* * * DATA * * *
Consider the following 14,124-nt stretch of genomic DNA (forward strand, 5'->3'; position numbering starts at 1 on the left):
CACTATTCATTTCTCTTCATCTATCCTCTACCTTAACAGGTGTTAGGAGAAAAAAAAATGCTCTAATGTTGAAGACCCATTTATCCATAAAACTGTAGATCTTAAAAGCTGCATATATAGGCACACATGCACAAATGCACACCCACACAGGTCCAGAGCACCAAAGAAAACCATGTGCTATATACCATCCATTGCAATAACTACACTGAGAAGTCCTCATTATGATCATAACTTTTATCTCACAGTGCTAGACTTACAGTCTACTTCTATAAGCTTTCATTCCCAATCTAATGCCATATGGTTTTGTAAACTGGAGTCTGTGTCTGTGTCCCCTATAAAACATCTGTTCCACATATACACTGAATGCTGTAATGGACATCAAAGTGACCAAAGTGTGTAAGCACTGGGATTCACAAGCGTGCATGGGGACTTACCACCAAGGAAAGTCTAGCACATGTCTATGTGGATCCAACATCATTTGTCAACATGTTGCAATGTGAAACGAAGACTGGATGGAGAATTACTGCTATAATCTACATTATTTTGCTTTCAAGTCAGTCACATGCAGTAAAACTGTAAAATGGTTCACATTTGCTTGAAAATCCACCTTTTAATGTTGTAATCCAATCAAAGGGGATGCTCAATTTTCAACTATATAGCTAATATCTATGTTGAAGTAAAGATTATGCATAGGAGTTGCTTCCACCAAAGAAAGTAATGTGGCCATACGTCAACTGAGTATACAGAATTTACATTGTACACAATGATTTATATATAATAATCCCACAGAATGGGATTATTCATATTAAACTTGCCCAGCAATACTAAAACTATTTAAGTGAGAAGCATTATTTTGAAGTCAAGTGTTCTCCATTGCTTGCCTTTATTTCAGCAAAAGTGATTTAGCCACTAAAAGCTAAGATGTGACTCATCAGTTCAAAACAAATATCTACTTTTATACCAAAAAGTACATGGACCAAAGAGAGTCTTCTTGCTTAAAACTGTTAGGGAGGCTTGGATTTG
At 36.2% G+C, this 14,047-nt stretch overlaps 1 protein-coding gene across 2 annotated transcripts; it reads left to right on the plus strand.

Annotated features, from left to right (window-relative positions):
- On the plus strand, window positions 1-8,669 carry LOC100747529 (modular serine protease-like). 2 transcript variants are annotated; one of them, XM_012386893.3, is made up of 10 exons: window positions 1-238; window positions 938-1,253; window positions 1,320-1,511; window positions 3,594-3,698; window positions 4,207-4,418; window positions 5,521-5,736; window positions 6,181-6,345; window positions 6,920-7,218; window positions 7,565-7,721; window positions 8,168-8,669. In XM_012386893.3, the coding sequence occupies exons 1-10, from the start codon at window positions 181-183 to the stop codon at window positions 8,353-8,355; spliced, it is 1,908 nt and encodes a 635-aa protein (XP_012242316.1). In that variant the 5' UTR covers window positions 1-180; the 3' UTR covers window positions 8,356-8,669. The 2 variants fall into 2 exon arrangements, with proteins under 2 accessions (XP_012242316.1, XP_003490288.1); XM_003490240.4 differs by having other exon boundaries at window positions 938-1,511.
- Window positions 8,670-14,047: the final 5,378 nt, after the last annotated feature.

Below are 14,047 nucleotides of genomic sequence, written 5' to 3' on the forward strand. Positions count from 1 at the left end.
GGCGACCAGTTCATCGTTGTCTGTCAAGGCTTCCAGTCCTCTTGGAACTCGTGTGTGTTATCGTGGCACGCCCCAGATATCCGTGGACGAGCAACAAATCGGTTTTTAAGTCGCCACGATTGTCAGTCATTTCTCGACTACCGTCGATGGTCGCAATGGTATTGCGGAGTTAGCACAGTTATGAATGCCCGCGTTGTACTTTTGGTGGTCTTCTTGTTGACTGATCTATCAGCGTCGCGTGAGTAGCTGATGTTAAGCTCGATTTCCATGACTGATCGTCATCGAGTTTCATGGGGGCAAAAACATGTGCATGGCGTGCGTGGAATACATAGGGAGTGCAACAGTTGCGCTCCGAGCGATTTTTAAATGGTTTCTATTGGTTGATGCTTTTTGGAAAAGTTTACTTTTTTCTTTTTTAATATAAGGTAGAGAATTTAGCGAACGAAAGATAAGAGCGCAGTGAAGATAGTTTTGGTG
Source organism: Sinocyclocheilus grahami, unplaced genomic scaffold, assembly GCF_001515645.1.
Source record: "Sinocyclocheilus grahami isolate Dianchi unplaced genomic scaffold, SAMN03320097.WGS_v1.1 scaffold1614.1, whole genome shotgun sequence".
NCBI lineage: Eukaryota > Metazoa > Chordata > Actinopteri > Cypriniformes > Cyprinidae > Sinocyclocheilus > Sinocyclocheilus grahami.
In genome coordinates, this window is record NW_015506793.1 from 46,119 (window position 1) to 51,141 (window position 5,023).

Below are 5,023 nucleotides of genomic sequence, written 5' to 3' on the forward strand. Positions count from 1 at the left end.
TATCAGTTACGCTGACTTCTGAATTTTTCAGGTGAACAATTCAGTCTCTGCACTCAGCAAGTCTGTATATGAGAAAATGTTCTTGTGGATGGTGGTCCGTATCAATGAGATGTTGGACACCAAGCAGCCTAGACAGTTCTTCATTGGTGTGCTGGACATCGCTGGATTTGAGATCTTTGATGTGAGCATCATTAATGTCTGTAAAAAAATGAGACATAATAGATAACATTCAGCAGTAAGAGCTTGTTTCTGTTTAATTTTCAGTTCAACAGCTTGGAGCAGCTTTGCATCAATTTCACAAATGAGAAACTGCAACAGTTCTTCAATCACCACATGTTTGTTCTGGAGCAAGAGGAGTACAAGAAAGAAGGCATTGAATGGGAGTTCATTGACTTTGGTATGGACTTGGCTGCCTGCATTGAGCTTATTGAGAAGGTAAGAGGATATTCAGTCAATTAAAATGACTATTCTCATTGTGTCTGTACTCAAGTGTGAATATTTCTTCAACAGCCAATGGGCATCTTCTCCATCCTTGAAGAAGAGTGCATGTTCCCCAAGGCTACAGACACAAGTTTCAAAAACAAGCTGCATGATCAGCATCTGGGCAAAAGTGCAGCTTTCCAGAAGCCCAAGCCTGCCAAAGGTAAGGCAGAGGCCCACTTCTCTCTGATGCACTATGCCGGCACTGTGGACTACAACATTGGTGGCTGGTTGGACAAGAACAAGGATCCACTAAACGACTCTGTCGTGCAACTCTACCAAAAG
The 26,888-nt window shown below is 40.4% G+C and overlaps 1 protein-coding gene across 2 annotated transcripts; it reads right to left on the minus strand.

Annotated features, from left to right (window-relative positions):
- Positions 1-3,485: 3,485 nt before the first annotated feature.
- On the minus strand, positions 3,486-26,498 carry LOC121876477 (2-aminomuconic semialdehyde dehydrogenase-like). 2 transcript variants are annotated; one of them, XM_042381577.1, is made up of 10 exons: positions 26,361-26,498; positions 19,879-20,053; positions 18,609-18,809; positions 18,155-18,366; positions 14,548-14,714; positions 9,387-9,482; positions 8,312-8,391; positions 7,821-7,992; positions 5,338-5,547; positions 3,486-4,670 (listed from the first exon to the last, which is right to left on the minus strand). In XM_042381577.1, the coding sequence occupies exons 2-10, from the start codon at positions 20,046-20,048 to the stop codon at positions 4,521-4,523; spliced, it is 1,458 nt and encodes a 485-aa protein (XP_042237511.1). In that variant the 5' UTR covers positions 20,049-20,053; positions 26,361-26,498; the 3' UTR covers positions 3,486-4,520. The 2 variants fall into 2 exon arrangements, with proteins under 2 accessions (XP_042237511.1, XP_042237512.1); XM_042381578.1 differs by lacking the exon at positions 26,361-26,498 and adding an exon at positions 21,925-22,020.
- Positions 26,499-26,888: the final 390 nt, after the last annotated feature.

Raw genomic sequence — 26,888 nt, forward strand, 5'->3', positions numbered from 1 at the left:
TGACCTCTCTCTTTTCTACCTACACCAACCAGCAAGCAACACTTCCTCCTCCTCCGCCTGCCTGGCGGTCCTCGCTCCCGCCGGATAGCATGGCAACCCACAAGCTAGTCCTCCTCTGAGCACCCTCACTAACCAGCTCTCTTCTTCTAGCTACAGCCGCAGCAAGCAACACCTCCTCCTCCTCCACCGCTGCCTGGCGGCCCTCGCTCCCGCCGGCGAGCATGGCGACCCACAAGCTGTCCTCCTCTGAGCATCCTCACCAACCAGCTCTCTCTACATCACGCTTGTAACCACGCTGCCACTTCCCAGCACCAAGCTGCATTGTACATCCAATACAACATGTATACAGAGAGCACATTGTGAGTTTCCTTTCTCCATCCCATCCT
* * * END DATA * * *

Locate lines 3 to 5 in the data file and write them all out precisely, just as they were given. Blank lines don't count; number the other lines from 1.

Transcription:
At 36.2% G+C, this 14,047-nt stretch overlaps 1 protein-coding gene across 2 annotated transcripts; it reads left to right on the plus strand.

Annotated features, from left to right (window-relative positions):
- On the plus strand, window positions 1-8,669 carry LOC100747529 (modular serine protease-like). 2 transcript variants are annotated; one of them, XM_012386893.3, is made up of 10 exons: window positions 1-238; window positions 938-1,253; window positions 1,320-1,511; window positions 3,594-3,698; window positions 4,207-4,418; window positions 5,521-5,736; window positions 6,181-6,345; window positions 6,920-7,218; window positions 7,565-7,721; window positions 8,168-8,669. In XM_012386893.3, the coding sequence occupies exons 1-10, from the start codon at window positions 181-183 to the stop codon at window positions 8,353-8,355; spliced, it is 1,908 nt and encodes a 635-aa protein (XP_012242316.1). In that variant the 5' UTR covers window positions 1-180; the 3' UTR covers window positions 8,356-8,669. The 2 variants fall into 2 exon arrangements, with proteins under 2 accessions (XP_012242316.1, XP_003490288.1); XM_003490240.4 differs by having other exon boundaries at window positions 938-1,511.